Aung San Suu Kyi: Myanmar Opposition to Keep Pushing for Constitutional Changei
X
November 24, 2014 10:09 PM
Myanmar opposition leader Aung San Suu Kyi says she and her supporters will continue pushing to amend a constitutional clause that bars her from running for president next year. VOA's Than Lwin Htun reports from the capital Naypyitaw in this report narrated by Colin Lovett.
Video

Video Aung San Suu Kyi: Myanmar Opposition to Keep Pushing for Constitutional Change

Myanmar opposition leader Aung San Suu Kyi says she and her supporters will continue pushing to amend a constitutional clause that bars her from running for president next year. VOA's Than Lwin Htun reports from the capital Naypyitaw in this report narrated by Colin Lovett.
Video

Video Mali Attempts to Shut Down Ebola Transmission Chain

Senegal and Nigeria were able to stop small Ebola outbreaks by closely monitoring those who had contact with the sick person and quickly isolating anyone with symptoms. Mali is now scrambling to do the same. VOA’s Anne Look reports from Mali on what the country is doing to shut down the chain of transmission.
Video

Video Ukraine Marks Anniversary of Deadly 1930s Famine

During a commemoration for millions who died of starvation in Ukraine in the early 1930s, President Petro Poroshenko lashed out at Soviet-era totalitarianism for causing the deaths and accused today’s Russian-backed rebels in the east of using similar tactics. VOA’s Daniel Shearf reports from Kyiv.
Video

Video Hong Kong Protests at a Crossroads

New public opinion polls in Hong Kong indicate declining support for pro-democracy demonstrations after weeks of street protests. VOA’s Bill Ide in Guangzhou and Pros Laput in Hong Kong spoke with protesters and observers about whether demonstrators have been too aggressive in pushing for change.
Video

Video US Immigration Relief Imminent for Mixed-Status Families

Tens of thousands of undocumented immigrants in the Washington, D.C., area may benefit from a controversial presidential order announced this week. It's not a path to citizenship, as some activists hoped. But it will allow more immigrants who arrived as children or who have citizen children, to avoid deportation and work legally. VOA's Victoria Macchi talks with one young man who benefited from an earlier presidential order, and whose parents may now benefit after years of living in fear.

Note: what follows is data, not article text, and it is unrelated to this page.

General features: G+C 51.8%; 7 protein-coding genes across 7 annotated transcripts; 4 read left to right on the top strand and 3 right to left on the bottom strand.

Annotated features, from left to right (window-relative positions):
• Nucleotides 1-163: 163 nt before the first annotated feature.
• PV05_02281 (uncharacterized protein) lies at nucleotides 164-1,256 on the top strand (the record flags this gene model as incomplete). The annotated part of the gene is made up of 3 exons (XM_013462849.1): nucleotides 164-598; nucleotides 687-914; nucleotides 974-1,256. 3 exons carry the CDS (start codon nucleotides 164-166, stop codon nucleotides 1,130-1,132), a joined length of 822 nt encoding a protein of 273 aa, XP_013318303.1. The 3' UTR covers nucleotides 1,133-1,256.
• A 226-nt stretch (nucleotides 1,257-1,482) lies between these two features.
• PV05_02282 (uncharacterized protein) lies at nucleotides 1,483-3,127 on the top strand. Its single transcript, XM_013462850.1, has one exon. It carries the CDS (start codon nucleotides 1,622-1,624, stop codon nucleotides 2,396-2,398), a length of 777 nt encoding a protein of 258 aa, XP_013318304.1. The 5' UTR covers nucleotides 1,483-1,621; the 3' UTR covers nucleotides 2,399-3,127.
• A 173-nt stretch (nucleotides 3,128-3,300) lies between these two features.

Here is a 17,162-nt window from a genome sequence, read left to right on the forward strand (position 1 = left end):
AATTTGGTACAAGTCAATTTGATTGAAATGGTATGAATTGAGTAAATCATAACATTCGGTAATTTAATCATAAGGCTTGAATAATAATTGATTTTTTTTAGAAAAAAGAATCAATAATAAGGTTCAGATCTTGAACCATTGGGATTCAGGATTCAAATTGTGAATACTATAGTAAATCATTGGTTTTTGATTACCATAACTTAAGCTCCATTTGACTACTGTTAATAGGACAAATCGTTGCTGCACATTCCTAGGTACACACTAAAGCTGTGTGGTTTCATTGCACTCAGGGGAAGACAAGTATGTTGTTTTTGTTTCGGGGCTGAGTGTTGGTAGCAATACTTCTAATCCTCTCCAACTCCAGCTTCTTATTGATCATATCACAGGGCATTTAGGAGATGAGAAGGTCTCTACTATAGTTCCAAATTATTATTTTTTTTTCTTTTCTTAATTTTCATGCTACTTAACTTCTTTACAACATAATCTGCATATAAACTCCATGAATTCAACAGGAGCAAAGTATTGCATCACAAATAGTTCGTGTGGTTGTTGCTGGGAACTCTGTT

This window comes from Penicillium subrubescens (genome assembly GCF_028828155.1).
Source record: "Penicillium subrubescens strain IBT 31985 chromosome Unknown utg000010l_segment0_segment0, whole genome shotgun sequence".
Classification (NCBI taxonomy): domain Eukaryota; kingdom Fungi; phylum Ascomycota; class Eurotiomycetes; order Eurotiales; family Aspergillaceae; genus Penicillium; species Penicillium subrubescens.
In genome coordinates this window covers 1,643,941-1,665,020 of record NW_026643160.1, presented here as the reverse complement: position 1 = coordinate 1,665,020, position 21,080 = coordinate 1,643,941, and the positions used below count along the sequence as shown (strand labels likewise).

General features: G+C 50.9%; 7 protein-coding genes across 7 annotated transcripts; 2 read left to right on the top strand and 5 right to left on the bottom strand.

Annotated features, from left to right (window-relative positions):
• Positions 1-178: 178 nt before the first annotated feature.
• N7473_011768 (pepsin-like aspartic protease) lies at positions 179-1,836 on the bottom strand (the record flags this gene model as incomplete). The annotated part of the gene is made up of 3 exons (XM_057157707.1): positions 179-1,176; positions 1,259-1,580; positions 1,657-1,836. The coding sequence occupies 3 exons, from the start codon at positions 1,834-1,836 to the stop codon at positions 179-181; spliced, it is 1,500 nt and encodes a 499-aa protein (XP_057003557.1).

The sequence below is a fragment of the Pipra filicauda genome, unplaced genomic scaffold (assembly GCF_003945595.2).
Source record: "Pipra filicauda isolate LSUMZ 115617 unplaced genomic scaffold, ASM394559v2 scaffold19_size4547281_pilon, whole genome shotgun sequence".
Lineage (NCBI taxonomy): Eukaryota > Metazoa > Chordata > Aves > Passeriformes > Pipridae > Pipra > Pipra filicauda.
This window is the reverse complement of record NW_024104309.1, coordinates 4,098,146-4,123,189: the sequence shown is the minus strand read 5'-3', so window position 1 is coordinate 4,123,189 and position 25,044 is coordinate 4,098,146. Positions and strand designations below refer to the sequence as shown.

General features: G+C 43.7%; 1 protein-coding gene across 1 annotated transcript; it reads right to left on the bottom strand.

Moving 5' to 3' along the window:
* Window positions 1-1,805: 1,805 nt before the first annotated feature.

Video

Video New Skateboard Defies Gravity

A futuristic dream only a couple of decades ago, the hoverboard – a skateboard that floats above the ground - has finally been made possible. While still not ready for mass production, it promises to become a cool mode of transport... at least over some surfaces. VOA’s George Putic reports.
Video

Video Falling Gas Prices Impact US Oil Extraction

With the price of oil now less than $80 a barrel, motorists throughout the United States are benefiting from gas prices below $3 a gallon. But as VOA’s Kane Farabaugh reports, the decreasing price of petroleum has a downside for the hydraulic fracturing industry in the United States.
Video

Video Tensions Build on Korean Peninsula Amid Military Drills

It has been another tense week on the Korean peninsula as Pyongyang threatened to again test nuclear weapons while the U.S. and South Korean forces held joint military exercises in a show of force. VOA’s Brian Padden reports from the Kunsan Air Base in South Korea.
Video

Video Mama Sarah Obama Honored at UN Women’s Entrepreneurship Day

President Barack Obama's step-grandmother is in the United States to raise money to build a $12 million school and hospital center in Kogelo, Kenya, the birthplace of the president's father, Barack Obama, Sr. She was honored for her decades of work to aid poor Kenyans at a Women's Entrepreneurship Day at the United Nations.
Video

Video Ebola Economic Toll Stirs W. Africa Food Security Concerns

The World Bank said Wednesday that it expects the economic impact of the Ebola outbreak on the sub-Saharan economy to cost somewhere betweenf $3 billion to $4 billion - well below a previously-outlined worst-case scenario of $32 billion. Some economists, however, paint a gloomier picture - warning that the disruption to regional markets and trading is considerable. Henry Ridgwell reports from London.
Video

Video Chaos, Abuse Defy Solution in Libya

The political and security crisis in Libya is deepening, with competing governments and, according to Amnesty International, widespread human rights violations committed with impunity. VOA’s Al Pessin reports from London.
Video

Video US Hosts Record 866,000 Foreign Students

Close to 900,000 international students are studying at American universities and colleges, more than ever before. About half of them come from Asia, mostly China. The United States hosts more foreign students than any other country in the world, and its foreign student population is steadily growing. Zlatica Hoke reports.

All About America

AppleAndroid